Reference address :

ELPENOR - Home of the Greek Word

Three Millennia of Greek Literature
Constantinople Home Page  

Please note that Mommsen uses the AUC chronology (Ab Urbe Condita), i.e. from the founding of the City of Rome. You can use this reference table to have the B.C. dates


IV. The Revolution

From: The History of Rome, by Theodor Mommsen
Translated with the sanction of the author by William Purdie Dickson

The History of Old Rome

Chapter VIII - The East and King Mithradates


Icon of the Christ and New Testament Reader

» Contents of this Chapter

Page 60

Reaction in Asia Minor against Mithradates

Meanwhile the circumstances of Asia Minor also had undergone a material change. If king Mithradates had once come forward as the liberator of the Greeks, if he had introduced his rule with the recognition of civic independence and with remission of taxes, they had after this brief ecstasy been but too rapidly and too bitterly undeceived. He had very soon emerged in his true character, and had begun to exercise a despotism far surpassing the tyranny of the Roman governors--a despotism which drove even the patient inhabitants of Asia Minor to open revolt.

The sultan again resorted to the most violent expedients. His decrees granted independence to the townships which turned to him, citizenship to the -metoeci-, full remission of debts to the debtors, lands to those that had none, freedom to the slaves; nearly 15,000 such manumitted slaves fought in the army of Archelaus. The most fearful scenes were the result of this high-handed subversion of all existing order. The most considerable mercantile cities, Smyrna, Colophon, Ephesus, Tralles, Sardes, closed their gates against the king's governors or put them to death, and declared for Rome.(16)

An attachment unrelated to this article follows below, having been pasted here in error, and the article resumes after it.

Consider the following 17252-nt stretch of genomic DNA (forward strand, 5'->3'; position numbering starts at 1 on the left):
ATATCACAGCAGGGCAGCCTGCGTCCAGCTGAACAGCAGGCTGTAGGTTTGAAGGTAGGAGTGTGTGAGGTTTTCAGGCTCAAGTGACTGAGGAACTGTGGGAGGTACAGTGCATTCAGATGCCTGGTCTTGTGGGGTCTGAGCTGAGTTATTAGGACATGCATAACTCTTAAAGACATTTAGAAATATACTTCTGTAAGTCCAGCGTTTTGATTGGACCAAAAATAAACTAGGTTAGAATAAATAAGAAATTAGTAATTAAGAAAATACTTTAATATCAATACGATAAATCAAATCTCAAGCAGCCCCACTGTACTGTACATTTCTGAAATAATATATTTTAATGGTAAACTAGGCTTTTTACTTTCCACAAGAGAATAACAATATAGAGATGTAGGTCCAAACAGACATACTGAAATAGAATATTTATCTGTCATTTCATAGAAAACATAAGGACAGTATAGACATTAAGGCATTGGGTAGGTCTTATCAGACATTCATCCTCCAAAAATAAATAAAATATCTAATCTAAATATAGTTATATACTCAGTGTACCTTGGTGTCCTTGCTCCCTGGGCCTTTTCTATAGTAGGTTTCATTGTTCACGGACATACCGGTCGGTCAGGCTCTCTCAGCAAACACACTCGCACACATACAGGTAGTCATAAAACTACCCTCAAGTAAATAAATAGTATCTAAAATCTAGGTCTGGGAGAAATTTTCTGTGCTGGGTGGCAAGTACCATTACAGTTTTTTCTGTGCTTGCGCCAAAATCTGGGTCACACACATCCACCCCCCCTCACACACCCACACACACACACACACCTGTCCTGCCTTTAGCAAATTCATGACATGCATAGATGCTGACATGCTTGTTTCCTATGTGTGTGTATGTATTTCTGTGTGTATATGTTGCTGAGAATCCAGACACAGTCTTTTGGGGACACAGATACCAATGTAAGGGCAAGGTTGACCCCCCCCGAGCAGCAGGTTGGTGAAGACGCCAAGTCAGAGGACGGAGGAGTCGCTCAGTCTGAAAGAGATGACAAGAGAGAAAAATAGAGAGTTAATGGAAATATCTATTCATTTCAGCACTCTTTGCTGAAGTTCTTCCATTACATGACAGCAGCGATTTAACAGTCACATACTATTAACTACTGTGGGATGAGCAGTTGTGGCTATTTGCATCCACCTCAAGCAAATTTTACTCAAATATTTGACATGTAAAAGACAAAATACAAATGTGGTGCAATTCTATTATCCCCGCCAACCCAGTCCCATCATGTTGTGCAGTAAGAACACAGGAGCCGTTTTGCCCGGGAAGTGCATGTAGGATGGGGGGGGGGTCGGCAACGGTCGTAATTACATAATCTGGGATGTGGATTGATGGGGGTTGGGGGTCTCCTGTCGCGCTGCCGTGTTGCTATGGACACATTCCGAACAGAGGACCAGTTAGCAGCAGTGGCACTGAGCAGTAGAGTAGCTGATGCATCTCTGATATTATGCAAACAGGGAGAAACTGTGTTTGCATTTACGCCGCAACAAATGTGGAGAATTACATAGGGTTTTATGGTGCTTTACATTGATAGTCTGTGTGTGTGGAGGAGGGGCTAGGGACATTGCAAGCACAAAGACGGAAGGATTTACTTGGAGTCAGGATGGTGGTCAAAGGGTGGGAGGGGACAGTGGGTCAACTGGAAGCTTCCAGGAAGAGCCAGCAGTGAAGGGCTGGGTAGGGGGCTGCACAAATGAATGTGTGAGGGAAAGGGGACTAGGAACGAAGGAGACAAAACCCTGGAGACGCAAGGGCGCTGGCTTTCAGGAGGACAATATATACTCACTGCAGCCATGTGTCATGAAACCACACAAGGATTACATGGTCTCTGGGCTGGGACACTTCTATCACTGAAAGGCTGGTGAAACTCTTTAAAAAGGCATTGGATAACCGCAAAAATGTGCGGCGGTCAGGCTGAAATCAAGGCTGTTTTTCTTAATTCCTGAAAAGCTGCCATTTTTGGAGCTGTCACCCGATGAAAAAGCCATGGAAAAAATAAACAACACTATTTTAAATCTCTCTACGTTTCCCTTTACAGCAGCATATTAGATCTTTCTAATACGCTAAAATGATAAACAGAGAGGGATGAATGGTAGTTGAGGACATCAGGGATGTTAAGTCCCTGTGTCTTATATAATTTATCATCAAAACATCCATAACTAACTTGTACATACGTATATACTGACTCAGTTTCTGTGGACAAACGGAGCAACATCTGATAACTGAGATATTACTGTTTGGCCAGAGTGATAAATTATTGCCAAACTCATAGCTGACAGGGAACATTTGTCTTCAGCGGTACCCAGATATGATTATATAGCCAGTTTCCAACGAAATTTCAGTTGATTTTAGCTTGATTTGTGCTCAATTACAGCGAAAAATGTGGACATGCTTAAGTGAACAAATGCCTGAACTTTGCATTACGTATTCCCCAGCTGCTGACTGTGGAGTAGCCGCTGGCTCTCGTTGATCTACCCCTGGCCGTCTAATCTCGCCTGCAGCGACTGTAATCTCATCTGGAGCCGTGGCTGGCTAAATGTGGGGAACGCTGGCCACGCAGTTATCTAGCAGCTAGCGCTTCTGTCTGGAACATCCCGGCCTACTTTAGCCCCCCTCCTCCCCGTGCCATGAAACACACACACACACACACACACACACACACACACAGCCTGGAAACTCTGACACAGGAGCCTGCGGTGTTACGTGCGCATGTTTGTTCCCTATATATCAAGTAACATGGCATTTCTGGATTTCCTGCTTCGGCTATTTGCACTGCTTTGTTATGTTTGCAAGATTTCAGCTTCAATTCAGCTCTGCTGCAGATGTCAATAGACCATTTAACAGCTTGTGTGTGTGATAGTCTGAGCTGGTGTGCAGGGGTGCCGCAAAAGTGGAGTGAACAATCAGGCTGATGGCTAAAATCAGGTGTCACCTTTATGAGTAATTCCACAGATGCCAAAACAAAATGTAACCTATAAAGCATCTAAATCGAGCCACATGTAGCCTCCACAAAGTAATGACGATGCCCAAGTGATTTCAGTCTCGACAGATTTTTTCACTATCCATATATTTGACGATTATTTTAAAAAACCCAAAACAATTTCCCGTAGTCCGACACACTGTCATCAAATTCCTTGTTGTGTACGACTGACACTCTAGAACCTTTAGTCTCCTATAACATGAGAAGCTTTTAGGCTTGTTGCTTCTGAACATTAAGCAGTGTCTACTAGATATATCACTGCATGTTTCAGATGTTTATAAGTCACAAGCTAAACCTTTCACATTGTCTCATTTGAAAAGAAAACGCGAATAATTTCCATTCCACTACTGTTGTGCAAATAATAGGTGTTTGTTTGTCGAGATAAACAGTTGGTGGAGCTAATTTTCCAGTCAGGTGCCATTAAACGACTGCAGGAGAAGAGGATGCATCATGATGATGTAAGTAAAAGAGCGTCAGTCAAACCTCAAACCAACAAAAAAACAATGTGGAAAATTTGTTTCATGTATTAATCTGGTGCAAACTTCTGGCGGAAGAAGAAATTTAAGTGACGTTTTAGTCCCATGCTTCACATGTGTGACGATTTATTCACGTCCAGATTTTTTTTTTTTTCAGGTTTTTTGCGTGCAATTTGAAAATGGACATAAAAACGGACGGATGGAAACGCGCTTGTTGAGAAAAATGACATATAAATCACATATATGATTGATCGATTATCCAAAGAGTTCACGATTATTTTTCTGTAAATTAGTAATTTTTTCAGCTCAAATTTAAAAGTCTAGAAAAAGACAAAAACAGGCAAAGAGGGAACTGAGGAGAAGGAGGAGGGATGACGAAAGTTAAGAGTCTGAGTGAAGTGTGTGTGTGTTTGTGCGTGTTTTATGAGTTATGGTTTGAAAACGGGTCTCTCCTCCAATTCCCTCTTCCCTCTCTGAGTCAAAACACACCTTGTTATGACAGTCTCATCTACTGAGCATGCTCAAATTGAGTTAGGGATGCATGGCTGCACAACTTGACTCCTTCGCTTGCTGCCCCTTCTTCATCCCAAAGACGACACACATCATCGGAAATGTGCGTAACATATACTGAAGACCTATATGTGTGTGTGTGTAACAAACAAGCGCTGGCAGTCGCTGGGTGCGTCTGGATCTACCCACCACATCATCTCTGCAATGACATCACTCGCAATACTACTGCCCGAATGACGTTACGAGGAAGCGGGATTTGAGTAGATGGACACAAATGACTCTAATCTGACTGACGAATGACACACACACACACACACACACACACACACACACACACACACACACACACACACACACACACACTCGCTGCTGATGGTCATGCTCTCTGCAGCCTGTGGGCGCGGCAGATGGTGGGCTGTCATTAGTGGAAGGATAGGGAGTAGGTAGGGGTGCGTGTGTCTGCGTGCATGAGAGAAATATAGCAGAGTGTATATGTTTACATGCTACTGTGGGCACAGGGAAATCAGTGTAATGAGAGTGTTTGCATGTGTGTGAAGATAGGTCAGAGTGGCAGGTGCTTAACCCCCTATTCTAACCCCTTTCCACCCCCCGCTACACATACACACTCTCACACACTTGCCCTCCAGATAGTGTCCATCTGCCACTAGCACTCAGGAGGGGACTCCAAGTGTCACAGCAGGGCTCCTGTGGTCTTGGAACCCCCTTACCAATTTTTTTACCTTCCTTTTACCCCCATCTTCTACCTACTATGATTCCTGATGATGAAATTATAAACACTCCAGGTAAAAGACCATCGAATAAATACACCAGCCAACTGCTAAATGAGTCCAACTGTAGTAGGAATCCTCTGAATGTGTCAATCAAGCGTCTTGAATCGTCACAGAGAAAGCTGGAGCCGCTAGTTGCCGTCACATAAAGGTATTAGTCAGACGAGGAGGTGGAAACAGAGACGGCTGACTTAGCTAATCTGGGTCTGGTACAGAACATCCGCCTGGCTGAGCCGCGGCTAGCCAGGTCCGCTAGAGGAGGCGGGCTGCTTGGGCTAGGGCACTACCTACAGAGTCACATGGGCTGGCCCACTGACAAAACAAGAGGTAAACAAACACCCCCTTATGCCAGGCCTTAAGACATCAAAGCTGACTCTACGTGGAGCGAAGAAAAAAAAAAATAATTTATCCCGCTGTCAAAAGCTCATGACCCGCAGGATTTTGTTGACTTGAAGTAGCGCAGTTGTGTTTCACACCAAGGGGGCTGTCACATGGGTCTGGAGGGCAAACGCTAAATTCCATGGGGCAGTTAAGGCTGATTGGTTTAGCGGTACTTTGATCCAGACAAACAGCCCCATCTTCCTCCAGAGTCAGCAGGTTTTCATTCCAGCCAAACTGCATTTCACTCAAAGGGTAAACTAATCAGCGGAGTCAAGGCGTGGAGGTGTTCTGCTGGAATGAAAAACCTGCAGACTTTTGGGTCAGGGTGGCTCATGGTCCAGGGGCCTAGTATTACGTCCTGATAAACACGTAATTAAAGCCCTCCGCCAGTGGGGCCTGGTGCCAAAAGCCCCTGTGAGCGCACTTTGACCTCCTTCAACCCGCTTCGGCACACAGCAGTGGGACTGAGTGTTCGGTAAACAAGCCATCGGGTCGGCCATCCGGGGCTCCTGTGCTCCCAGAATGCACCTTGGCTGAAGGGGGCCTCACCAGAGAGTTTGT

16. The resolution of the citizens of Ephesus to this effect has recently been found (Waddington, Additions to Lebas, Inscr. iii. 136 a). They had, according to their own declaration, fallen into the power of Mithradates "the king of Cappadocia," being frightened by the magnitude of his forces and the suddenness of his attack; but, when opportunity offered, they declared war against him "for the rule (ἡγεμονία) of the Romans and the common weal."

Previous / First / Next Page of this Chapter

Do you see any typos or other mistakes? Please let us know and correct them

The History of Old Rome: Contents ||| The Medieval West | The Making of Europe | Constantinople Home Page

Three Millennia of Greek Literature

Receive updates :

Learned Freeware

Reference address :